Tuesday, December 21, 2010

V: The Acacia Tree

The senora wakes me at dawn.
She is dressed and waits till I dress
and we begin to walk by first light .
A long way we do not talk at all.
Some birds talk. The others cry,
I do not know the names of cats
living in this jungle. She tells me,
but I do not know what they are,
she says the doctor keeps one
in his house. Half a day goes by.
The way is long and not without peril.
There, in a circle of light, he lives.
His house is no casa, nor hacienda,
but a huge structure growing out
of jacaranda roots spread wide
over the earth’s foundation, or so
I will soon learn. The doctor tells
me nothing the Senora knows.
She plans to stay only a few days.
I will have to find my way back
alone, if I decide I need to return
to all that I will never find here.

The one with red hair was with me
the first summer in Mexico City.
The one who walked like her sailor
father was promised an acacia tree.
We never came. I was living alone
in the desert when Manuela Roma
arrived, Irish Cathleen already
having left to do what she loves
for money, the way she was taught.
After all of them, all of whom I know
by heart, I learn solitude. A gamine
might leave her street corner for me.
I tell her I may not be worth the risk.
She has left too many times, always
returning. She tires of tearing up
her roots, what she needs to keep
her healing the worn earth, lips
smoothing the wounds and mixing
poultice to anneal all proud flesh.
What the senora does when I’m here
now. The gamine wants to be called
by her name, Leila Shulamit. I do.

The doctor is working when I arrive.
The senora will feed me what he has
on the stove. I don’t remember what
I ate, nor what we said when we talked,
her and I. The senora speaks espanol,
and I have to ask her to speak slowly,
as she does when I reply in my anglais,
which I can never say without a stutter,
a tic, halting on the first syllable of words
I need to slide by as gracefully as I can
to the next thought that I patch with
a newfound word what I was about
to say before beginning this sentence.
By now I have forgotten what the next
thought used for words, or did I know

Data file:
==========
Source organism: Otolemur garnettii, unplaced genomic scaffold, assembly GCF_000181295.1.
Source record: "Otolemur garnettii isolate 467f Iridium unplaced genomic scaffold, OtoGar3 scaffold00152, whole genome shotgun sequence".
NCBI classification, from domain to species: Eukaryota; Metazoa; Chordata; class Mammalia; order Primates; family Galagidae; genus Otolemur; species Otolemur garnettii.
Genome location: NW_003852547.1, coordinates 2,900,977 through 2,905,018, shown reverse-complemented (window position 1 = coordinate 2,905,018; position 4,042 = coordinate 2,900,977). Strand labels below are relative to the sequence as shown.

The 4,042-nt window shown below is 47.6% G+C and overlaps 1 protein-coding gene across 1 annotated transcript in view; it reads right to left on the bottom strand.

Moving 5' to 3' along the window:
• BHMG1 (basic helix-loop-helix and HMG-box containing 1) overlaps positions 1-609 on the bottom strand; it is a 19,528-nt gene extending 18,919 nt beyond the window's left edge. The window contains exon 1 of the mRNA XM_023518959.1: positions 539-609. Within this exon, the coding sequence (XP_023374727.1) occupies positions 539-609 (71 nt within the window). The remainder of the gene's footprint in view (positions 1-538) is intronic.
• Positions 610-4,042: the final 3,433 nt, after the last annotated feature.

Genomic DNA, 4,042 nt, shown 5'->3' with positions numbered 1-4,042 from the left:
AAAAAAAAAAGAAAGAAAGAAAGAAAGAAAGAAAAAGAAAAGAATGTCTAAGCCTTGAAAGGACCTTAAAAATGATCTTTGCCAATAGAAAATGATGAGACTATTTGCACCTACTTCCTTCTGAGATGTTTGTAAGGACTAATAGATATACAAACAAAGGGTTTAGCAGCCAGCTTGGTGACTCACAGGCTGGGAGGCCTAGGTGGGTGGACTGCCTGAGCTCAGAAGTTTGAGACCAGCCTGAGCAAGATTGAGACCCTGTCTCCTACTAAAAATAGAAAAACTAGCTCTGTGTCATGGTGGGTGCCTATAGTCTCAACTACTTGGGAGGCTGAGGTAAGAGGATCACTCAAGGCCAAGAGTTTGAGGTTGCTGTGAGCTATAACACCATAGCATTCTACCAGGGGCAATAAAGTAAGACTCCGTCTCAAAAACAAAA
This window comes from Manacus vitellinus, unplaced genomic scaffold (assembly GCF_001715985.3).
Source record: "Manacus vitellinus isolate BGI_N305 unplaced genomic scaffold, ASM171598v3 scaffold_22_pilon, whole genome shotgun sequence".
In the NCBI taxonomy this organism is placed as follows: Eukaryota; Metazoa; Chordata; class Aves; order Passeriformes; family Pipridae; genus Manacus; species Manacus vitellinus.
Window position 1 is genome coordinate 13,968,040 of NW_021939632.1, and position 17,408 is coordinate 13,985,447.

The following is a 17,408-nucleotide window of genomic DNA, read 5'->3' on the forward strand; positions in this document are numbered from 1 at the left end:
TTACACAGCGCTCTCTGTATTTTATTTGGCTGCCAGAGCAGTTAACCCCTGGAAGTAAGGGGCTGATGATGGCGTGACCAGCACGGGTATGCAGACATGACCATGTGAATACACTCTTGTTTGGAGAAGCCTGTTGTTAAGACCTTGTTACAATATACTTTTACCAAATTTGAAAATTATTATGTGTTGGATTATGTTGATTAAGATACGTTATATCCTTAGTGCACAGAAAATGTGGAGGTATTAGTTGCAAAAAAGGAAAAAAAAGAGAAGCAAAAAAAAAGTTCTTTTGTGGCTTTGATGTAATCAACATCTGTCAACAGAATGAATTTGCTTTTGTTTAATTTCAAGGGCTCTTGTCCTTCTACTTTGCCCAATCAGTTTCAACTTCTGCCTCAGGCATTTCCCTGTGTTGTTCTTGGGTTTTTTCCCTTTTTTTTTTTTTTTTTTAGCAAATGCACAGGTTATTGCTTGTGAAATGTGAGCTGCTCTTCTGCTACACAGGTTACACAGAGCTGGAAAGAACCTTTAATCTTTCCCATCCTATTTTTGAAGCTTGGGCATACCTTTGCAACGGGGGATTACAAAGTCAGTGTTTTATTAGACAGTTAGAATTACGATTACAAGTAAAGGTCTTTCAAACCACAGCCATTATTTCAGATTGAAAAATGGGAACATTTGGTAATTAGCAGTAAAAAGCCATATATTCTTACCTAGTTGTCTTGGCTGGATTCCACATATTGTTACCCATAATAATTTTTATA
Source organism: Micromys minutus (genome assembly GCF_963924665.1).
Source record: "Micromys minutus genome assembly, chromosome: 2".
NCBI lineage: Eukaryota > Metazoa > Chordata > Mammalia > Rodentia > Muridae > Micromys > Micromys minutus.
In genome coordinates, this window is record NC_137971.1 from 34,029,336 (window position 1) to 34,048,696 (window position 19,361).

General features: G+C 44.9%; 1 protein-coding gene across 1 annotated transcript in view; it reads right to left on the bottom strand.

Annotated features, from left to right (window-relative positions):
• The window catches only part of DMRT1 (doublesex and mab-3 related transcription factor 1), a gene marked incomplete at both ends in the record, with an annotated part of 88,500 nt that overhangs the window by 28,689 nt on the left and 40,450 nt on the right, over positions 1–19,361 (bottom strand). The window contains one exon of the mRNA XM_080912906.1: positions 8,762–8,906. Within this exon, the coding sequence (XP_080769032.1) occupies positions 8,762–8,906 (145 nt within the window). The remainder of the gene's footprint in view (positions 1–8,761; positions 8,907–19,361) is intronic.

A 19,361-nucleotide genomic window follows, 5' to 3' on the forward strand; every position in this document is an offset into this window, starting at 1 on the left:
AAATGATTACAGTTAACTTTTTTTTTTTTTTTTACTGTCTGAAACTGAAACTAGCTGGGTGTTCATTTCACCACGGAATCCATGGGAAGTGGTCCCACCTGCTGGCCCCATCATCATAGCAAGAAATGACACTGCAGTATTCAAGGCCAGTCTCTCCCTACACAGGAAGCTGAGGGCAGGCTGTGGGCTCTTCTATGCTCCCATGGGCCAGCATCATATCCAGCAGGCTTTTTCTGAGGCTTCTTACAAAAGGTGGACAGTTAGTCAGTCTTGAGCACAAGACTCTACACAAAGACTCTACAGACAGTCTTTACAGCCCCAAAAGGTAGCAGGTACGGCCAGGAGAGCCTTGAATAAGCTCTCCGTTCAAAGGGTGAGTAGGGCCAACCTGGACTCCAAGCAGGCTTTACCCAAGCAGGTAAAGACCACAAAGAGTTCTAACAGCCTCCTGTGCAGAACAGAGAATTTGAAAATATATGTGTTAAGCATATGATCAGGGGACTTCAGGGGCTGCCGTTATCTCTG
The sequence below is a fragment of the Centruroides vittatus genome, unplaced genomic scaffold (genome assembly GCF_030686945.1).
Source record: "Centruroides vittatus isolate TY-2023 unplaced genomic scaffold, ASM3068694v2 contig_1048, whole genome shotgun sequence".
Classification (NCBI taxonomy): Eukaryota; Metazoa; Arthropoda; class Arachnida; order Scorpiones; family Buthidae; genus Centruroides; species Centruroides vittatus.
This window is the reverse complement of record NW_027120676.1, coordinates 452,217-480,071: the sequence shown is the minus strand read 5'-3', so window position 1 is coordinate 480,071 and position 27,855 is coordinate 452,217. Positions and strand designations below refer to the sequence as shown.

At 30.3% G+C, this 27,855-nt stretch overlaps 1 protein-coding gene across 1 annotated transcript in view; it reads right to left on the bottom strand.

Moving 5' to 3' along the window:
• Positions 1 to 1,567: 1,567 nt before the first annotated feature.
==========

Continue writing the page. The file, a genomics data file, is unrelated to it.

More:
beforehand? All this fills up my head.
No wonder, she says, you live the way
de ellos entre dos mundos y en no mundo
de suyos. And then the doctor emerges,
he is tall, his hair is white, his skin too,
his hands are dark brown, as are his eyes.
His face is white because his hair is white.

This was not always the way it seems now.
I know his brother, the railroad worker
who fomented the strike in Mexico City
and is left to languish in jail because of it,
is his cause embodied like their namesake
dead in Paris years ago was a communist
when the word meant freedom to people
for whom a word was not all there was
to do, only to say when someone asked
your allegiance. This is not how he talks.
The doctor listens. The big cat is grown
now but the doctor bade him come in
when a cub hungry, abandoned, mother
bleeding out her life by the acacia tree,
which I tell the senora I did not know
grew here. The doctor laughs. Ah, yes!
The parrot cries, Ah yes! The senora
smiles. The doctor says nothing more.
He leaves the room. The senora says
he is returning to his writing. All day
he writes, she says. And what of night?
I ask. And she: That is why I am here.

I remember the red-haired one ablaze
with anger once we had left the City.
I remember the one who walked like
her father could not abide my memory
and left. I remember Manuela Roma
going with women and I could not abide
her, what other men said they would love
to watch and I left their company then,
I went with Irish Cathleen to the cold
country I could not continue to live in,
and the gamine Leila Shulamit worked
her santeria to draw me to her flank.
She is a santerista, a daughter of Oya
and also, she emphasizes, a sephardi
of Judia. She will wait for the willow
to bud in the middle of winter. The city
of her birth is better than nowhere, no?
By spring she may go to live in a desert
near the site of "I have become Death,
destroyer of worlds," Oppenheimer wept
uttering Krishna’s words, the passage
from mirror to bomb, its windswept ruin.

If I know all this by heart, it is your heart,
gamine Leila Shulamit, your santerista
umbilical to Oya and the impossible thing,
a child born from love and nothing else.
It is your heart, Leila, that is all our hearts,
compass of where I’m going now I’m here,
where I was always meant to be. A week
and I will learn the news never discussed
above the border, where people are robbed
by silence, "the radiance of a thousand suns."

The big cat comes to me and puts his nose
on the palms of my two open hands
and licks the lifelines, why I do not know.
You would know or your true kin would
and I remember you said I would discover
in jungle on top of the Sierra Oriente
outside Cuetzalan and its huararche clad
indios with feet splayed like tree roots,
I would discover nothing you could not
have told me in bed lying next to my skin
that was always white, as white as my hair
though when you look you see only blood.

(18 December 2010)

copyright 2010 by Floyce Alexander

[posted 21 December 2010]

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